Mississippi Communities for Healthy Living: Results of a 6-Month Nutrition Education Comparative Effectiveness Trial

Alicia S. Landry, University of Central Arkansas
Jessica L. Thomson, USDA Agricultural Research Service
Holly F. Huye, University of Southern Mississippi
Kathleen Yadrick, University of Southern Mississippi
Carol Connell, University of Southern Mississippi


Background. Improving the diet of communities experiencing health inequities can be challenging given that multiple dietary components are low in quality. Mississippi Communities for Healthy Living was designed to test the comparative effectiveness of nutrition education using a single- versus multiple-message approach to improve the diet of adult residents in the Lower Mississippi Delta.

Method. The single-message approach targeted discretionary calories while the multiple-message approach also targeted vegetables, fruits, whole grains, and lean protein. Delta food frequency questionnaires were used to measure participants’ diet, while the Healthy Eating Index–2005 (HEI-2005) was used to generate diet quality scores. Generalized linear mixed model regression was used to test for significant time, treatment, and time × treatment interaction effects in HEI-2005 component and total score changes.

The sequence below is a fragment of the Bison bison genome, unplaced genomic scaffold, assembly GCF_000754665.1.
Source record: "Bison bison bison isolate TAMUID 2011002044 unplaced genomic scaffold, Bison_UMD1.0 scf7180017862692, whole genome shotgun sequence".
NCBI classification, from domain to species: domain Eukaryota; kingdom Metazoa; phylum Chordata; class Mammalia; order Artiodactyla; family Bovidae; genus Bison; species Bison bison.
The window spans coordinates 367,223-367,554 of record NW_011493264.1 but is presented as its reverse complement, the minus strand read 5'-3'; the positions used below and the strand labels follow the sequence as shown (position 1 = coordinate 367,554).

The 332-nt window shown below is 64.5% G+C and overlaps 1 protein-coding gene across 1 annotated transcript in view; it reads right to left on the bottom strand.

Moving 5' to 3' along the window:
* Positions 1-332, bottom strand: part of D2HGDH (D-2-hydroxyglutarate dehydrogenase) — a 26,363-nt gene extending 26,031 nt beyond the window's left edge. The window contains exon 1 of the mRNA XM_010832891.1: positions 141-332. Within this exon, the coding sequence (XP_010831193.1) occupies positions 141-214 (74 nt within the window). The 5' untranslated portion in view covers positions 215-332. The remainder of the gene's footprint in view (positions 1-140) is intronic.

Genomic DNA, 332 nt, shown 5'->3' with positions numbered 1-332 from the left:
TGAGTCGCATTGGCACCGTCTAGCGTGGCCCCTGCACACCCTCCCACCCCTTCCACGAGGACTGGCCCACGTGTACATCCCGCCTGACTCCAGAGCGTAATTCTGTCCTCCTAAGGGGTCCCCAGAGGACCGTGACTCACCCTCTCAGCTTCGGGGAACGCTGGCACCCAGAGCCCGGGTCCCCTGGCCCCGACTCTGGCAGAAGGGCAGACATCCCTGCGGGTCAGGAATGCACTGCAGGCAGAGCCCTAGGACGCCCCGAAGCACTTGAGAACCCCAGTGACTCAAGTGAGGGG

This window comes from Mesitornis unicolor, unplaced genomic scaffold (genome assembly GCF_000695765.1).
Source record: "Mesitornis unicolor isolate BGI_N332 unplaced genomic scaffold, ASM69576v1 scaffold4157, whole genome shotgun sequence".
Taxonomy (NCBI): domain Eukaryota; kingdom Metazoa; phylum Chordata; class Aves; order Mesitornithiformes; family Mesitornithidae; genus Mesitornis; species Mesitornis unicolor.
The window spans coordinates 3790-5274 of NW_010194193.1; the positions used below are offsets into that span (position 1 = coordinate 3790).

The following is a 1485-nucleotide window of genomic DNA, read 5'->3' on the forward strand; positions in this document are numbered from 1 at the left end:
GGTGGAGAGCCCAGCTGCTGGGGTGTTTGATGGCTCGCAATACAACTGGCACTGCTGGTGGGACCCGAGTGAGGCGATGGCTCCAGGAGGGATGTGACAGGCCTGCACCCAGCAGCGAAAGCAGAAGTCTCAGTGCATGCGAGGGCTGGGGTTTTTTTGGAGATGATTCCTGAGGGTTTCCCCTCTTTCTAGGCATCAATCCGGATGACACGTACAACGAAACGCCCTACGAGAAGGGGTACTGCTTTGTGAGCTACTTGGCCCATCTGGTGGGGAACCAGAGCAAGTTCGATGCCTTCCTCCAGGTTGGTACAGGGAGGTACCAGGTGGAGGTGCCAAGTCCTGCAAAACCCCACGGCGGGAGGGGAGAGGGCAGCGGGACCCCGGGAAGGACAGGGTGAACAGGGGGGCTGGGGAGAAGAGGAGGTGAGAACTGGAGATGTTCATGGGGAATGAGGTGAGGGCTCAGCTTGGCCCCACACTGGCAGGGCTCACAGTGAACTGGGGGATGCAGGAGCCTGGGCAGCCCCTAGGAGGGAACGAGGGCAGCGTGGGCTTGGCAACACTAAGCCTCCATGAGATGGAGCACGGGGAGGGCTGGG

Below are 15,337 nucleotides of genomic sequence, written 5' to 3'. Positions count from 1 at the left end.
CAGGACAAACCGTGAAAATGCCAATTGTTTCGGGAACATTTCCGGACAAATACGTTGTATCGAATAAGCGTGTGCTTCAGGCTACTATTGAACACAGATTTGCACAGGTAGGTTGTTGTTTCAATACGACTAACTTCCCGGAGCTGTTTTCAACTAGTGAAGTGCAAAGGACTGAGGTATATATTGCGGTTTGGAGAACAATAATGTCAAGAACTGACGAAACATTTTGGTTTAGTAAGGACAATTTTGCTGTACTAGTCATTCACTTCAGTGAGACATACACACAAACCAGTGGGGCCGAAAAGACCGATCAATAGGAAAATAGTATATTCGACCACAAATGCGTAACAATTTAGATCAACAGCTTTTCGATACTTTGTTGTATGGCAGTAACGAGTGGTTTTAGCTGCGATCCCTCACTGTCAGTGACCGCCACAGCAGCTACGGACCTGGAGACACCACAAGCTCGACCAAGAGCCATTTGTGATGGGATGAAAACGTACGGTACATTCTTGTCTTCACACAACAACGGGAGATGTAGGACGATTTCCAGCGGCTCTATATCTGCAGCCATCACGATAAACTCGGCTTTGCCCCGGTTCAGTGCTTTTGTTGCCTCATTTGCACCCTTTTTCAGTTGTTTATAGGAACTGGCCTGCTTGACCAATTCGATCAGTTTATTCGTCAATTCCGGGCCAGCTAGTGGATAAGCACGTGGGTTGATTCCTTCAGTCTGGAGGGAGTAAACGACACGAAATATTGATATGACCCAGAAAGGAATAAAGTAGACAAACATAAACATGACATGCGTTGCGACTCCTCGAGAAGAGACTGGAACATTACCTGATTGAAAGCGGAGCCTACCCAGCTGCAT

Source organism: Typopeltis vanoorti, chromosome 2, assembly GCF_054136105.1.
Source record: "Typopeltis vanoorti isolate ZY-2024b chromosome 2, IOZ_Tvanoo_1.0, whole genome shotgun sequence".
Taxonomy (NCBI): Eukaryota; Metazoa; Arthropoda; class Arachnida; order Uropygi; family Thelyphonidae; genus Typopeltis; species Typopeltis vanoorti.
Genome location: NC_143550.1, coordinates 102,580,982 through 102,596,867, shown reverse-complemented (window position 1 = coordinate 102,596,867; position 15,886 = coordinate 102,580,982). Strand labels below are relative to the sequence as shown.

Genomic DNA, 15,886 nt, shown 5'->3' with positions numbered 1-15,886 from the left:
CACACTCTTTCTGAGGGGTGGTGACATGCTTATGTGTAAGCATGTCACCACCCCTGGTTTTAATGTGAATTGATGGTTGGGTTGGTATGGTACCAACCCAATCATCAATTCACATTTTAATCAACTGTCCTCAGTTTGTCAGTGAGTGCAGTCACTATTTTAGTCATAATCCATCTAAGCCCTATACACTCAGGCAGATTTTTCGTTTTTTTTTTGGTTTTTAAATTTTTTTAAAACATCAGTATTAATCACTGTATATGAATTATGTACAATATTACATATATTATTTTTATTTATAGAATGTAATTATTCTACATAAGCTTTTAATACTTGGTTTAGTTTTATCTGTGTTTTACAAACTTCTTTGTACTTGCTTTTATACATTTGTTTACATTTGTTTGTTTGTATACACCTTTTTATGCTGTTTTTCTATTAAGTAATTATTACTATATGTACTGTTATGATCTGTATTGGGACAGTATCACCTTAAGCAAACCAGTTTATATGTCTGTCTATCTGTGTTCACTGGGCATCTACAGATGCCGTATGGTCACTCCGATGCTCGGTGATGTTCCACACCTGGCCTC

Results. The majority of participants in the single- and multiple-message arms (n = 114 and 127, respectively) were female (88% and 96%, respectively), African American (90% and 98%, respectively), overweight or obese (92% and 87%, respectively), and 41 to 60 years of age (57% and 43%, respectively). Significant time effects were present for HEI-2005 total and component scores, with three exceptions—whole fruit, total grains, and saturated fat. Significant treatment effects were present for two components—total and whole fruit; scores were higher in the multiple-message approach arm as compared to the single-message approach arm across time points. No interaction effects were significant for any of the HEI-2005 scores.

Conclusion. Focusing nutrition education on the discretionary calories component of the diet may be as effective as focusing on multiple components for improving diet quality.